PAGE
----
We are about to have a proper gang control policy contest. It’s about time.
The international press have been tracking our growth in gang crime since at least early 2020.
It seems as if no matter the extra effort this government is putting in, the problem is accelerating faster.
Since 2017, 49 new Police officers have joined up compared to 107 new patched gang members, across Auckland.
In the Waikato, 95 new Police officers are on the beat compared to 259 new gang members.
It’s true in Wellington as well. Nationwide, broadly, the number of new gang members is outpacing new Police two to one.
Nice cute statistic that illustrates both that Labour have done what they said on the tin and recruited a lot more Police.
This government has graduated 3,000 new Police since 2017, and is on track to reach a net gain of 1,800 Police office on the beat by June 2023.
But also that Prime Minister Ardern has been powerless to stop Australia sending several thousands of criminals here under the “501” repatriation policy. They are after all our people, with our citizenship, and as citizens we are duty bound to receive them back into society.
In other cute statistics, over 100 people have been shot dead by firearms over four years. But 51 of those were in the Christchurch massacre.
It is pretty hard to claim that this Labour government hasn’t done anything to control firearms.
In the first buyback in 2020, more than 60,000 firearms and more than 200,000 firearms parts were surrendered. In the 2021 buyback after the second more narrow firearm focus, a further 1,000 firearms were handed in and 240 pistol carbine conversion kits with 2,400 accessories were given in.
The arms register will be in place from June next year and fully in place by 2028, further choking firearm access on the ordinary market.
So if it ain’t firearms access and law, and it ain’t lack of new Police, why do we still have a rising gang war?
The answer National wants to give was released recently in a hard-hitting speech by National’s leader.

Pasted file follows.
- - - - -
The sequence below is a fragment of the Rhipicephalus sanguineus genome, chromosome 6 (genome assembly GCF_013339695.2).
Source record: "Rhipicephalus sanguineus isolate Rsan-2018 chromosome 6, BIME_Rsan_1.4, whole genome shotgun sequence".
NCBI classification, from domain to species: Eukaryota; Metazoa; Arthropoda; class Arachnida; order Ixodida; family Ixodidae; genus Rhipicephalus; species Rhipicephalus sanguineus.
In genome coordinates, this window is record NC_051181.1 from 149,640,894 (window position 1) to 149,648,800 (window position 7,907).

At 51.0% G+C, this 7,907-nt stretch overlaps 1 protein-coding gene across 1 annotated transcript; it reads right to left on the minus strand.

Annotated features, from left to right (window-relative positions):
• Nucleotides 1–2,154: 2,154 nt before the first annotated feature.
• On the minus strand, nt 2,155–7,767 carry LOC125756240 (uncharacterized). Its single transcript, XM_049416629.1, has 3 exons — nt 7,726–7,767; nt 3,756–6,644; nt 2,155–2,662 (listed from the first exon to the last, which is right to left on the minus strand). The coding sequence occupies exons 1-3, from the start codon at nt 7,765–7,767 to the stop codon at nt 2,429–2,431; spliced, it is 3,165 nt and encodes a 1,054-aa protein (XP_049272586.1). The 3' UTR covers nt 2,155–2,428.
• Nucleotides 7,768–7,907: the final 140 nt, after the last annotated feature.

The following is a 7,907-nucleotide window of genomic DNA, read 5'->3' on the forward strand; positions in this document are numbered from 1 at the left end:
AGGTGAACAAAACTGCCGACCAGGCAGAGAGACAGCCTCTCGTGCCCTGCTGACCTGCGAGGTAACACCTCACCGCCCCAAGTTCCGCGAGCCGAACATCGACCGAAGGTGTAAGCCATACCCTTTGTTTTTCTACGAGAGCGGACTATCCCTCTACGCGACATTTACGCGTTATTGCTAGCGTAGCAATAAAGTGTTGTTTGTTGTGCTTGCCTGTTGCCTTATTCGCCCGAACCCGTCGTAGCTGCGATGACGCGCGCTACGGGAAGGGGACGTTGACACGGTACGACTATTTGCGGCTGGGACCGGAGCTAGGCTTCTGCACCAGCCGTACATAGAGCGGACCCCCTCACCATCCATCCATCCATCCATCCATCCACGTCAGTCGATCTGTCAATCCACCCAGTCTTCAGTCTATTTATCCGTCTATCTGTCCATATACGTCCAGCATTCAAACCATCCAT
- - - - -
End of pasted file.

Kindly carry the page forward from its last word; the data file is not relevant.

The main policy points from National are:
You can look up Luxon’s regional Party speech if you really want to, but that’s the policy points. His focus is on supporting the Police with powers more than it is addressing how to break up gangs and find their members useful things to do in society.
Everyone knows that removing a gang insignia isn’t going to reverse gang crime in this country. There’s some inconvenient truths since the last time National was going to solve the gang problem with its 2014 gang programme in 2014 under Minister Tolley.
Ardern’s team now get to respond. Politics regrettably is having to deal with one damn thing after another, not in the order of when you wanted to deal with it. It would have been good to just traipse through the remainder of the year completing 3 Waters and the RMA – luck is running out for Ardern.
There’s no doubt it’s going nuts in Auckland, with 23 driveby shootings targeting specific houses and people recently. In the West we’ve had over a dozen shooting deaths in under a year. Apparently it’s a vortex of revenge between two gangs, according to Auckland Police.
The cops have been on to the issue of gang violence for some time, and successfully jailing many.
Dr Jarrod Gilbert sets out their growth and broad taxonomy here.
But Prime Minister Ardern didn’t get anything specific out of Albanese on the 501 issue this weekend. The reset was enough before they had to get straight into Pacific politics at the Forum coming up.
Ardern and her hapless Minister of Police will need policy responses now, not just operational Police responses.
I suspect just as they did with the vaccination progamme, Ardern will need multiple Ministers and Ministries to engage with gangs face to face with practical stuff, in order to unpack gang related crime. Simply dismissing this scale of crime growth with “well this is just another post-pandemic truth revealed” is hardly going to give confidence for people to move back to their neighbourhoods. Ardern will need to reveal a plan bolder and more encompassing than National’s platitudinous and narrow approach, or else National will continue eating her lunch.
It’s not like Ardern doesn’t have the largest Maori caucus ever assembled to actually engage across the whole of crime, welfare, and social development. It’s going to have to be real, broad, and convincingly more effective than what National has put up.
Ball is in their court now.